China Table of Contents
Under the policy of opening up to the outside world, exports, imports, and foreign capital were all assigned a role in promoting economic development. Exports earned foreign currency, which was used to fund domestic development projects and to purchase advanced foreign technology and management expertise. Imports of capital goods and industrial supplies and foreign loans and investment were used to improve the infrastructure in the priority areas of energy, transportation, and telecommunications and to modernize the machine-building and electronics industries. To earn more foreign currency and to conserve foreign exchange reserves, foreign capital was also used to expand production of export commodities, such as textiles, and of import substitutes, such as consumer goods.
China has adopted a variety of measures to promote its foreign economic relations, maximizing the role of imports, exports, and foreign capital in economic development. Foreign trade organizations were reorganized, and control of imports and exports was relaxed or strengthened depending on the balance of trade and the level of foreign exchange reserves. Heavy purchases of foreign plants and equipment resulted in import restraint from 1980 to 1983. Because of the expansion of exports in the mid-1980s, a large foreign reserve surplus, and the decentralized management of foreign trade, imports surged. Huge, uncontrolled purchases of consumer goods led to trade deficits in 1984 and 1985, resulting in the introduction of an import and export licensing system, stricter controls on foreign exchange expenditures, and the devaluation of the yuan in order to reduce the trade deficit and ensure that machinery, equipment, and semifinished goods, rather than consumer goods, were imported. In 1985 China had foreign exchange reserves of US$11.9 billion.
China joined a number of international economic organizations, becoming a member of the World Bank, the International Monetary Fund, the Asian Development Bank, the General Agreement on Tariffs and Trade (GATT), and the Multi-Fiber Agreement. China became an observer of GATT in 1982 and formally applied to participate as a full member in July 1986. China also reversed its aversion to foreign capital, borrowing money from international lending organizations, foreign governments, and foreign commercial banks and consortia and permitting foreign banks to open branches in China. The Chinese government maintained a good credit rating internationally and did not pile up huge foreign debts like many other communist and developing countries. Between 1979 and 1985, China signed loans totaling US$20.3 billion, US$15.6 billion of which it already had used. Most loans went into infrastructure projects, such as energy and transportation, and funded raw materials imports. The Bank of China, the principal foreign exchange bank, established branches overseas and participated in international financial markets in Eurobonds and loan syndication.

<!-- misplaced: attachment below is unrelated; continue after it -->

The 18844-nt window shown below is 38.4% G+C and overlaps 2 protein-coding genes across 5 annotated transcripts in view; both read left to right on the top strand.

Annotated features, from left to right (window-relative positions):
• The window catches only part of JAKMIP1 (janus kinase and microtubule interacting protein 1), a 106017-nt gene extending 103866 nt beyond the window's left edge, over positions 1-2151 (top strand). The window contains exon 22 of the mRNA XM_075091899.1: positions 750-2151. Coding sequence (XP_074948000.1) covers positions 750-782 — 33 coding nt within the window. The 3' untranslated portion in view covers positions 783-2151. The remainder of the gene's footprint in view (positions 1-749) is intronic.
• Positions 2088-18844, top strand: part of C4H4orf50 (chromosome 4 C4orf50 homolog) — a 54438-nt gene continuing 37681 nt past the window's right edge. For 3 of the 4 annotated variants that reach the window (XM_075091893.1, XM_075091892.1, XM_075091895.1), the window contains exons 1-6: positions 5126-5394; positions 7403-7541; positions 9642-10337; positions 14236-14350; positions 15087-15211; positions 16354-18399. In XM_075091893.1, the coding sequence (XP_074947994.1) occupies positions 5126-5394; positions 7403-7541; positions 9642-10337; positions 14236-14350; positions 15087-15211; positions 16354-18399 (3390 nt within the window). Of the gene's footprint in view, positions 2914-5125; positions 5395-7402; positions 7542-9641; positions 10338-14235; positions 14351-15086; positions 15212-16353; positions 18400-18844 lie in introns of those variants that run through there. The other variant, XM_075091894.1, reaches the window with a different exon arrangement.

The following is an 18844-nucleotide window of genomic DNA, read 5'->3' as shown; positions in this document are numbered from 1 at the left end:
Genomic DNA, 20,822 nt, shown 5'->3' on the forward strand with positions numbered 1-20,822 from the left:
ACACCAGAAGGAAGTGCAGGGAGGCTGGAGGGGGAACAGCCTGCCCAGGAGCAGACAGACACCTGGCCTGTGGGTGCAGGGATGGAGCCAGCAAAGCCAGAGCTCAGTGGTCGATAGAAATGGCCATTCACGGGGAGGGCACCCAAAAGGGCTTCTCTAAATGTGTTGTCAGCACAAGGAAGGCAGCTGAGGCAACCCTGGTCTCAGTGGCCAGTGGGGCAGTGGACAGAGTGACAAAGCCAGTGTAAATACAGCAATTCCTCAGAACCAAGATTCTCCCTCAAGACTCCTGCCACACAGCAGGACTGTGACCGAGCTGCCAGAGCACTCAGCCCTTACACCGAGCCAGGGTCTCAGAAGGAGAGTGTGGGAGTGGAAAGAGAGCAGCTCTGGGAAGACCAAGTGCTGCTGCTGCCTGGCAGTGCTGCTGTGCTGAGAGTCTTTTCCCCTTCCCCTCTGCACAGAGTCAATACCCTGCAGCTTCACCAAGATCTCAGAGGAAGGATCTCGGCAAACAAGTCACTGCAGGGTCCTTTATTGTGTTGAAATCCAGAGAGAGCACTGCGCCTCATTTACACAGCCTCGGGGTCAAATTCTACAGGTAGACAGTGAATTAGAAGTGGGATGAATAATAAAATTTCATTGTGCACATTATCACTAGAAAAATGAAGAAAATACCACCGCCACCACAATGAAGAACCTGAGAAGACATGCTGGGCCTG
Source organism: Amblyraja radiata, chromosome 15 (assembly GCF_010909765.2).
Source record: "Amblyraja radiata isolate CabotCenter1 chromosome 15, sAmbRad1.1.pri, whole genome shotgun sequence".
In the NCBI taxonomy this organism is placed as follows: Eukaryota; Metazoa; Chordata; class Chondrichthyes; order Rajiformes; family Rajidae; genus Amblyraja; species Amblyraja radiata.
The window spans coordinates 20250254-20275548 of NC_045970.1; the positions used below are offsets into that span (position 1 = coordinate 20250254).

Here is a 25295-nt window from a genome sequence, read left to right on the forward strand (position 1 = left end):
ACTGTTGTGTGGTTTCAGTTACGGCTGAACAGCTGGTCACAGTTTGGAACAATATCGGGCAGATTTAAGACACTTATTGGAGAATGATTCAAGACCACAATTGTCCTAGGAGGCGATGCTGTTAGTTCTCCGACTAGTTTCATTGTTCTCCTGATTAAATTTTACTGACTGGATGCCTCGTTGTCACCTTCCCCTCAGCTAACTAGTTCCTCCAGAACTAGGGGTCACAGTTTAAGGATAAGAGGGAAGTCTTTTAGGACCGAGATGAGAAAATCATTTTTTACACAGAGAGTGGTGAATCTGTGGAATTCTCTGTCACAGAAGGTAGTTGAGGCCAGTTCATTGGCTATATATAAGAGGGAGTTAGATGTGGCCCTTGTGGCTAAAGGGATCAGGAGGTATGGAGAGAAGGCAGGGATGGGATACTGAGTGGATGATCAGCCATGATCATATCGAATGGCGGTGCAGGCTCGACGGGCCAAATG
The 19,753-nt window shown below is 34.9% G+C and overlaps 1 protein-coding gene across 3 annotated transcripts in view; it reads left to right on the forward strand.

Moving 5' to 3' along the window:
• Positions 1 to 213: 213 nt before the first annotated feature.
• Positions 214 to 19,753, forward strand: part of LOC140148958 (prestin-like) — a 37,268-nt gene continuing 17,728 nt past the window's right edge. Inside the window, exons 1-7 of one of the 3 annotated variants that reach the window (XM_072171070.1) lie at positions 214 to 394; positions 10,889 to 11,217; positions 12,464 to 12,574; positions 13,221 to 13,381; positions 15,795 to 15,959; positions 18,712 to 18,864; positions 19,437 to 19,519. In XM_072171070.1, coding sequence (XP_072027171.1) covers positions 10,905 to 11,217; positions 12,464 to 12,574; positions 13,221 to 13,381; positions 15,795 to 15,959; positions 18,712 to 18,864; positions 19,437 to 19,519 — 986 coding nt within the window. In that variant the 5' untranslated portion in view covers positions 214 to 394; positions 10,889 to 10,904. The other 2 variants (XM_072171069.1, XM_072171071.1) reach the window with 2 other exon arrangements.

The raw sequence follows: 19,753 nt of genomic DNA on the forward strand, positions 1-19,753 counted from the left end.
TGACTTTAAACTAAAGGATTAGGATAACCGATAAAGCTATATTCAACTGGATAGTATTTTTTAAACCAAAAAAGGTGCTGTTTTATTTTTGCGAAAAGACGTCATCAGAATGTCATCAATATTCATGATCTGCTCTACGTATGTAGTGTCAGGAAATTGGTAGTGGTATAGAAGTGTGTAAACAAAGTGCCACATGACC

Legal and institutional frameworks to facilitate foreign investment and trade also were created. Laws on taxation, joint ventures, foreign investments, and related areas were promulgated to encourage foreign investment. In 1979 China created four special economic zones in Shenzhen, Zhuhai, Shantou (in Guangdong Province), and Xiamen (in Fujian Province). The special economic zones essentially were export-processing zones designed to attract foreign investment, expand exports, and import technology and expertise. In 1984 fourteen coastal cities were designated "open cities." These too were intended to attract foreign funds and technology. But in 1985 the government decided to concentrate resources on only four of the cities: Dalian, Guangzhou, Shanghai, and Tianjin. Although the special economic zones and open cities had the power to grant investment incentives, problems with the red tape, bureaucratic interference, and lack of basic infrastructure resulted in less foreign investment and fewer high- technology projects than initially envisioned.
From 1979 to 1985, China received US$16.2 billion in foreign investment and used US$4.6 billion of that amount. By 1986 China had over 6,200 foreign-funded businesses, including 2,741 joint ventures, 3,381 cooperatively managed businesses, and 151 enterprises with sole foreign investment. Of the joint ventures, 70 percent were in production enterprises (manufacturing or processing) and 30 percent were service industries (primarily hotels or tourism). Hong Kong provided 80 percent of the jointventure partners, the United States 7 percent, and Japan 6 percent.
Data as of July 1987
China Table of Contents